Presumptive Democratic presidential nominee Hillary Clinton was in Springfield, Ill., Wednesday where she sought to use the symbolism of a historic landmark to draw parallels to a present-day America that is in need of repairing deepening racial and cultural divides.

The Old State Capitol — where Abraham Lincoln delivered his famous "A house divided" speech in 1858 warning against the ills of slavery and where Barack Obama launched his presidential bid in 2007 — served as the backdrop for Clinton as she spoke of how "America's long struggle with race is far from finished."

Episode 711: Hooked on Heroin

1 hour ago

When we meet the heroin dealer called Bone, he has just shot up. He has a lot to say anyway. He tells us about his career--it pretty much tracks the evolution of drug use in America these past ten years or so. He tells us about his rough past. And he tells us about how he died a week ago. He overdosed on his own supply and his friend took his body to the emergency room, then left.

New British Prime Minister Theresa May announced six members of her Cabinet Wednesday.

Amid a sweeping crackdown on dissent in Egypt, security forces have forcibly disappeared hundreds of people since the beginning of 2015, according to a new report from Amnesty International.

It's an "unprecedented spike," the group says, with an average of three or four people disappeared every day.

The Republican Party, as it prepares for its convention next week has checked off item No. 1 on its housekeeping list — drafting a party platform. The document reflects the conservative views of its authors, many of whom are party activists. So don't look for any concessions to changing views among the broader public on key social issues.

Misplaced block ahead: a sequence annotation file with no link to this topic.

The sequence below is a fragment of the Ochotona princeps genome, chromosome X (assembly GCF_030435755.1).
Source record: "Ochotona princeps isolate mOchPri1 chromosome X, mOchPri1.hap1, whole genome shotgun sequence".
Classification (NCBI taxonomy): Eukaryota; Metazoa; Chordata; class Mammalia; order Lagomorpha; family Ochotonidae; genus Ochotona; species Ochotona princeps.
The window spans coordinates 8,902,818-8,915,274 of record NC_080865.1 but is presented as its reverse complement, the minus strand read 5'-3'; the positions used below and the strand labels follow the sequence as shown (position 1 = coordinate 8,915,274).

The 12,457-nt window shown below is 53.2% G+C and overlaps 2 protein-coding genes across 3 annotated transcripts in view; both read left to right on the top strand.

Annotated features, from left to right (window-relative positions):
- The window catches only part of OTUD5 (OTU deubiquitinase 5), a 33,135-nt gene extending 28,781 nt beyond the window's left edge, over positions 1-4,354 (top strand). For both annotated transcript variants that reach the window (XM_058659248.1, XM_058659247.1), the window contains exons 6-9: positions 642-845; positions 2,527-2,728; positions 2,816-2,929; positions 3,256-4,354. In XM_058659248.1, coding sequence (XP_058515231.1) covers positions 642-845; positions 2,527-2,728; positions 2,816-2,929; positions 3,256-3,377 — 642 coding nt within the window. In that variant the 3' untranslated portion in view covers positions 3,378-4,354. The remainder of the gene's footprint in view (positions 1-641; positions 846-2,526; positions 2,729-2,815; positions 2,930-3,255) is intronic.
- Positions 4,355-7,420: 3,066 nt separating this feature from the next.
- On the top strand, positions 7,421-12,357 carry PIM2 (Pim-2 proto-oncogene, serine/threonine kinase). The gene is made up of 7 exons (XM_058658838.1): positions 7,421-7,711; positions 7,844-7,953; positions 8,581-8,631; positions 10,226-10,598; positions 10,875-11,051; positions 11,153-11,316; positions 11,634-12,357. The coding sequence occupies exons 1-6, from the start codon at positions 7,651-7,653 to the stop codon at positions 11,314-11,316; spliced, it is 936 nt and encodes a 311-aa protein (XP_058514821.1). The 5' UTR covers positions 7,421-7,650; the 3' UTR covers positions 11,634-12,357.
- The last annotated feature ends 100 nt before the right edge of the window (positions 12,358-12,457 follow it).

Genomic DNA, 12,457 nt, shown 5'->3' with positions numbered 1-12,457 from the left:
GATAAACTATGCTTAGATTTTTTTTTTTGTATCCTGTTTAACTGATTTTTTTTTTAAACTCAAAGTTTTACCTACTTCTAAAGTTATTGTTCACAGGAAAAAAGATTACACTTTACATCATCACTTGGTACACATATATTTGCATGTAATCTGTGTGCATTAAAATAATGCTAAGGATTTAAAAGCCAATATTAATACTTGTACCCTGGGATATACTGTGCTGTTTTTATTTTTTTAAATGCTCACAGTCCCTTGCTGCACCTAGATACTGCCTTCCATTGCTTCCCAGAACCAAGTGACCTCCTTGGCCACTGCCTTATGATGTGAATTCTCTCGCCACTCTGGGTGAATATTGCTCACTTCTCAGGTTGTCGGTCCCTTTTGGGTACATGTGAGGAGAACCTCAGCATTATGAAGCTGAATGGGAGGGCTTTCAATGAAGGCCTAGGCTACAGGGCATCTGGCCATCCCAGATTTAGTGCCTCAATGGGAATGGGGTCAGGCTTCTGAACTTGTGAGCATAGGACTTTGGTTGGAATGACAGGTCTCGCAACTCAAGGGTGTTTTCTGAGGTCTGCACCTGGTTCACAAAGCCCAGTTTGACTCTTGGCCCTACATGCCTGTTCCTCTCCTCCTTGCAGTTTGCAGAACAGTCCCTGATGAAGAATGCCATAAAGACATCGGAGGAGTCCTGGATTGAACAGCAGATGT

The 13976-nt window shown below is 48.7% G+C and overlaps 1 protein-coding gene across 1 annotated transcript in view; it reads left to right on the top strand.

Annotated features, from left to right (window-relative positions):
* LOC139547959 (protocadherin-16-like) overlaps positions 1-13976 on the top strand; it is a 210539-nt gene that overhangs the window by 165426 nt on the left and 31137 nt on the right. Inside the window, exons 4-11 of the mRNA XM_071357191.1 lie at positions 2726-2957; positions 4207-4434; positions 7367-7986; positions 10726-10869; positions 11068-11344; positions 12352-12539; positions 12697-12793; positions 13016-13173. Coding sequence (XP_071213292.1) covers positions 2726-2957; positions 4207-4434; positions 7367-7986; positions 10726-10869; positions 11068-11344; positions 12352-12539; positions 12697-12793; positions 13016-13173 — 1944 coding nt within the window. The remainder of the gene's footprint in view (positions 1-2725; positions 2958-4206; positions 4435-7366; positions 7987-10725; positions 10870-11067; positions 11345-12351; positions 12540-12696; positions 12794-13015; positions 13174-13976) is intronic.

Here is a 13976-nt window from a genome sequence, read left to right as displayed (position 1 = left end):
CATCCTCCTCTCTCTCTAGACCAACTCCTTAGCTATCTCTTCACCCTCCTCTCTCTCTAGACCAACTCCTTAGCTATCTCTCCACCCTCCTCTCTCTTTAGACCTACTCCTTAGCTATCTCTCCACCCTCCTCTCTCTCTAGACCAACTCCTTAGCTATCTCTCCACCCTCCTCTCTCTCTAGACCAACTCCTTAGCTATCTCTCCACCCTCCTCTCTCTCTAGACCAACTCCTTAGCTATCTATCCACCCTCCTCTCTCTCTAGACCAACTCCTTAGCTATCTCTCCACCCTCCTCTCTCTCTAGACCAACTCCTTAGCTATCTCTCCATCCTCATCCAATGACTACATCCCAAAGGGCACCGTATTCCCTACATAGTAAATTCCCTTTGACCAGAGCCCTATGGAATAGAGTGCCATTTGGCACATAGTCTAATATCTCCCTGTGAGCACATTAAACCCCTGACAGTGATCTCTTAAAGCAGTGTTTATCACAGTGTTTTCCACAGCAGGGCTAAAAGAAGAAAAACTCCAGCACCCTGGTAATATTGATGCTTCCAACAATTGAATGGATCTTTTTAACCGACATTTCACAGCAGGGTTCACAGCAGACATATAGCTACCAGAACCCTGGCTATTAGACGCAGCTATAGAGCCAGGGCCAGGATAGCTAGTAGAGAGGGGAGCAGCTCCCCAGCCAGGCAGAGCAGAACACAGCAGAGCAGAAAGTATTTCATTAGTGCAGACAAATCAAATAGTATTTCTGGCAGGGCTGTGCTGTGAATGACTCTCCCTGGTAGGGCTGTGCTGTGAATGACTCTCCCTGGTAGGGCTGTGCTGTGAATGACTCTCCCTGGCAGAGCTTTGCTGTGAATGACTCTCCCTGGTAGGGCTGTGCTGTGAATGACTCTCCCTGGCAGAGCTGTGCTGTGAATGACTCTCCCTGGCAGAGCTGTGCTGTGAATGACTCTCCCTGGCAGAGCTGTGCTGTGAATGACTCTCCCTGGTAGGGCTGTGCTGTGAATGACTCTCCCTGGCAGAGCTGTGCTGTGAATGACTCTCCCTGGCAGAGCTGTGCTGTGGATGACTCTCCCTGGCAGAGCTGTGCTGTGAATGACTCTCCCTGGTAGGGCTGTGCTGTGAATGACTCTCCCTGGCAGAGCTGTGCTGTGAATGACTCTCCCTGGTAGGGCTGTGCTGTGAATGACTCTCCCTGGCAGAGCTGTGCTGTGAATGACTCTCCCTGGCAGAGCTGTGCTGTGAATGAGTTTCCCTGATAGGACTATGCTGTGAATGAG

Many public figures who took to Twitter and Facebook following the murder of five police officers in Dallas have faced public blowback and, in some cases, found their employers less than forgiving about inflammatory and sometimes hateful online comments.

As Venezuela unravels — with shortages of food and medicine, as well as runaway inflation — President Nicolas Maduro is increasingly unpopular. But he's still holding onto power.

"The truth in Venezuela is there is real hunger. We are hungry," says a man who has invited me into his house in the northwestern city of Maracaibo, but doesn't want his name used for fear of reprisals by the government.

The wiry man paces angrily as he speaks. It wasn't always this way, he says, showing how loose his pants are now.

Ask a typical teenage girl about the latest slang and girl crushes and you might get answers like "spilling the tea" and Taylor Swift. But at the Girl Up Leadership Summit in Washington, D.C., the answers were "intersectional feminism" — the idea that there's no one-size-fits-all definition of feminism — and U.N. climate chief Christiana Figueres.

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Arizona Hispanics Poised To Swing State Blue

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An Insider's View Of The Debt Ceiling And Shutdown Talks

Oct 14, 2013
Originally published on October 14, 2013 6:19 pm



So what is going on behind closed doors? Just how do these top-level congressional talks work? We're going to get some inside dope now from a former insider, Jim Manley who was a top adviser to Senator majority leader Harry Reid and, before that, press secretary to Senator Ted Kennedy. Jim Manley, welcome.

JIM MANLEY: Thank you very much.

BLOCK: You know, we heard over the weekend that Senator Reid and the minority leader, Mitch McConnell, had spoken once by phone. They have met a few times today. But it doesn't sound like the really heavy, ongoing negotiation. Is most of these is carried out by aides, not by the players themselves?